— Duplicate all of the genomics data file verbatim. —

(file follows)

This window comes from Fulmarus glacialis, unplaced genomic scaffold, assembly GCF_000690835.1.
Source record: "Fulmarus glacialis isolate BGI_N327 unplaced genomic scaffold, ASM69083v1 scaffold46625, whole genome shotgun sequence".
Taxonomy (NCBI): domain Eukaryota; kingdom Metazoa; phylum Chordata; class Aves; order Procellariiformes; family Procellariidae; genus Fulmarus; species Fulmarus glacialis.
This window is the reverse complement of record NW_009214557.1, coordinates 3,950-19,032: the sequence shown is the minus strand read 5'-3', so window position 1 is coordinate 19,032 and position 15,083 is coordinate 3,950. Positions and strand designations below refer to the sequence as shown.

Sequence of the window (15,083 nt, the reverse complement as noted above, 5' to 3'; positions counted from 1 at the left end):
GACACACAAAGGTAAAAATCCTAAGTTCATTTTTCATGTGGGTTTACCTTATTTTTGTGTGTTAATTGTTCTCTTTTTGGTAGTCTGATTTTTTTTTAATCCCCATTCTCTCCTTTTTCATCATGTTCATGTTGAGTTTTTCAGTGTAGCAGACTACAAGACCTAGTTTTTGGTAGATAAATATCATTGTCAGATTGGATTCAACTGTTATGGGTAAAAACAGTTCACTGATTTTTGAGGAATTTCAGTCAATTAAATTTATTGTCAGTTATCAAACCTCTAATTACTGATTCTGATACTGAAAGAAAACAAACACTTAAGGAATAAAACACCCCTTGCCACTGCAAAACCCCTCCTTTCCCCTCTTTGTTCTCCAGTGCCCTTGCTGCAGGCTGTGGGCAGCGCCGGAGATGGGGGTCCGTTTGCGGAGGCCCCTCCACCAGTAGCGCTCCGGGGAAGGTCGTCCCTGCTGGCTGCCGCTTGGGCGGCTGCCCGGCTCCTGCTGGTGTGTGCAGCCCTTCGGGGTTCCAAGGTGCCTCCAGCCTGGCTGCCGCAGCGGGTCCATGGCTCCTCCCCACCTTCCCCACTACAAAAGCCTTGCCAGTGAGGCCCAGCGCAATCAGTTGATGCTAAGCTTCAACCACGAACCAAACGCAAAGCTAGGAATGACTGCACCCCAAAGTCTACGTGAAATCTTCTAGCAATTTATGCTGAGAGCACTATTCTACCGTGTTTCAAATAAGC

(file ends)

This window comes from Fulmarus glacialis, unplaced genomic scaffold, assembly GCF_000690835.1.
Source record: "Fulmarus glacialis isolate BGI_N327 unplaced genomic scaffold, ASM69083v1 scaffold46625, whole genome shotgun sequence".
Taxonomy (NCBI): domain Eukaryota; kingdom Metazoa; phylum Chordata; class Aves; order Procellariiformes; family Procellariidae; genus Fulmarus; species Fulmarus glacialis.
This window is the reverse complement of record NW_009214557.1, coordinates 3,950-19,032: the sequence shown is the minus strand read 5'-3', so window position 1 is coordinate 19,032 and position 15,083 is coordinate 3,950. Positions and strand designations below refer to the sequence as shown.

Sequence of the window (15,083 nt, the reverse complement as noted above, 5' to 3'; positions counted from 1 at the left end):
GACACACAAAGGTAAAAATCCTAAGTTCATTTTTCATGTGGGTTTACCTTATTTTTGTGTGTTAATTGTTCTCTTTTTGGTAGTCTGATTTTTTTTTAATCCCCATTCTCTCCTTTTTCATCATGTTCATGTTGAGTTTTTCAGTGTAGCAGACTACAAGACCTAGTTTTTGGTAGATAAATATCATTGTCAGATTGGATTCAACTGTTATGGGTAAAAACAGTTCACTGATTTTTGAGGAATTTCAGTCAATTAAATTTATTGTCAGTTATCAAACCTCTAATTACTGATTCTGATACTGAAAGAAAACAAACACTTAAGGAATAAAACACCCCTTGCCACTGCAAAACCCCTCCTTTCCCCTCTTTGTTCTCCAGTGCCCTTGCTGCAGGCTGTGGGCAGCGCCGGAGATGGGGGTCCGTTTGCGGAGGCCCCTCCACCAGTAGCGCTCCGGGGAAGGTCGTCCCTGCTGGCTGCCGCTTGGGCGGCTGCCCGGCTCCTGCTGGTGTGTGCAGCCCTTCGGGGTTCCAAGGTGCCTCCAGCCTGGCTGCCGCAGCGGGTCCATGGCTCCTCCCCACCTTCCCCACTACAAAAGCCTTGCCAGTGAGGCCCAGCGCAATCAGTTGATGCTAAGCTTCAACCACGAACCAAACGCAAAGCTAGGAATGACTGCACCCCAAAGTCTACGTGAAATCTTCTAGCAATTTATGCTGAGAGCACTATTCTACCGTGTTTCAAATAAGC